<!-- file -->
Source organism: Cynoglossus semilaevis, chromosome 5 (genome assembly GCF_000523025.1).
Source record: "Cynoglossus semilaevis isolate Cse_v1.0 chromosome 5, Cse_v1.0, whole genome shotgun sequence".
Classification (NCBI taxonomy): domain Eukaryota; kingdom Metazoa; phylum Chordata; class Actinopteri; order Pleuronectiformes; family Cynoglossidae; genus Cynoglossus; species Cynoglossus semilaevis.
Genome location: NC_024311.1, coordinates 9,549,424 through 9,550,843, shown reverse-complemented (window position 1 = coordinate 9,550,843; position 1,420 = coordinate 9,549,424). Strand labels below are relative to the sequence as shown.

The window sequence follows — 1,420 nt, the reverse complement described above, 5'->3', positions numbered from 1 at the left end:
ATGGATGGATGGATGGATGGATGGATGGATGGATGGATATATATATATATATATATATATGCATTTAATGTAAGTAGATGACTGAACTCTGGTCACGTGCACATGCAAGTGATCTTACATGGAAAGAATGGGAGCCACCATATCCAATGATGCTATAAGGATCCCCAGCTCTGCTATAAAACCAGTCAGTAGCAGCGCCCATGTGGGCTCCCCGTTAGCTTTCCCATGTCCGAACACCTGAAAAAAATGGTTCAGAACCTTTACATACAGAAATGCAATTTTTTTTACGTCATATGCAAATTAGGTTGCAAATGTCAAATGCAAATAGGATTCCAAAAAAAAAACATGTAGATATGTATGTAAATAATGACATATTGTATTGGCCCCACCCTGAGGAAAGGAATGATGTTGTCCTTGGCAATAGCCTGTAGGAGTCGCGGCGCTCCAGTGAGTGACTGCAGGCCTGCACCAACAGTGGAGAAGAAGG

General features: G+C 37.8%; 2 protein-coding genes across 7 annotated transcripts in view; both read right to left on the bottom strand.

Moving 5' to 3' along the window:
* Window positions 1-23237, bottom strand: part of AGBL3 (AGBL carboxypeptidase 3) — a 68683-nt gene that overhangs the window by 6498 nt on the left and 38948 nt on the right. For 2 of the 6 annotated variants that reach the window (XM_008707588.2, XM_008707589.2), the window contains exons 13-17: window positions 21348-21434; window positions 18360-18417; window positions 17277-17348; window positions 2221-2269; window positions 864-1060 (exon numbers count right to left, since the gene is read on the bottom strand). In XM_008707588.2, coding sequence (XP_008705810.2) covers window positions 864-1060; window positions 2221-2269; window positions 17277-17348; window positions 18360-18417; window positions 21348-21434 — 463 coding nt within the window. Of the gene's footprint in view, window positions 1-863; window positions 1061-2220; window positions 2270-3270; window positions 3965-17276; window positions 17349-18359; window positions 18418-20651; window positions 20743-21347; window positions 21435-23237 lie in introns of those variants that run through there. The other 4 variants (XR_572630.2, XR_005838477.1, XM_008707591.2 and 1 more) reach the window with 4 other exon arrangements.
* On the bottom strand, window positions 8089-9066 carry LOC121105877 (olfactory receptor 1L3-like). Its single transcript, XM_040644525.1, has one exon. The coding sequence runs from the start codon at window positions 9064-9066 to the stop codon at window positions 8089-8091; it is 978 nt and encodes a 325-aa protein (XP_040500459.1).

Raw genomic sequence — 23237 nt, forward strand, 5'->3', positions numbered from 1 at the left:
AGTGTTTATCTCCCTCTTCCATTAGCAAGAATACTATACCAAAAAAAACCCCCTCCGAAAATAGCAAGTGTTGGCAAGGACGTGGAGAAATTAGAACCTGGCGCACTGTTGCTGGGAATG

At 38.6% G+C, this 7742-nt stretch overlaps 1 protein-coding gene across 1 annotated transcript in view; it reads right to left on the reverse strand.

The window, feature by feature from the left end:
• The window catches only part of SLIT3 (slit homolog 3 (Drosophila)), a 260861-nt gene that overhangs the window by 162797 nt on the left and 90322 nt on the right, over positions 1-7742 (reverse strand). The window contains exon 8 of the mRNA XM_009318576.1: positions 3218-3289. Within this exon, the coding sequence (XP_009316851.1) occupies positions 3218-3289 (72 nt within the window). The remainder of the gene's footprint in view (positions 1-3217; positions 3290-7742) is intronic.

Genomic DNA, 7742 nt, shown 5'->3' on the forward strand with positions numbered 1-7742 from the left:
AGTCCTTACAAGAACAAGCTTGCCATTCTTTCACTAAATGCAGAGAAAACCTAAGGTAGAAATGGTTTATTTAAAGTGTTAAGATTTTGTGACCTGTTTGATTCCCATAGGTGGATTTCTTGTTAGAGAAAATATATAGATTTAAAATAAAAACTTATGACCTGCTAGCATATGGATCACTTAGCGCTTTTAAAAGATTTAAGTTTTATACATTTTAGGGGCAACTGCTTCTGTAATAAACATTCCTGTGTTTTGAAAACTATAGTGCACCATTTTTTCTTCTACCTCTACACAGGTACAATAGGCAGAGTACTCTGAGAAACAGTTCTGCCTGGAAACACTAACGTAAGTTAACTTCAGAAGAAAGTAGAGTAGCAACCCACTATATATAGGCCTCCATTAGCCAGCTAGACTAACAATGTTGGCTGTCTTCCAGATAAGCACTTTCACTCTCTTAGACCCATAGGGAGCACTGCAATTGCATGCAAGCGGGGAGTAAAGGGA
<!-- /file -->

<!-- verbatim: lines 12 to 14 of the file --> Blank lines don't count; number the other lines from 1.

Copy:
AGTGTTTATCTCCCTCTTCCATTAGCAAGAATACTATACCAAAAAAAACCCCCTCCGAAAATAGCAAGTGTTGGCAAGGACGTGGAGAAATTAGAACCTGGCGCACTGTTGCTGGGAATG

At 38.6% G+C, this 7742-nt stretch overlaps 1 protein-coding gene across 1 annotated transcript in view; it reads right to left on the reverse strand.

The window, feature by feature from the left end: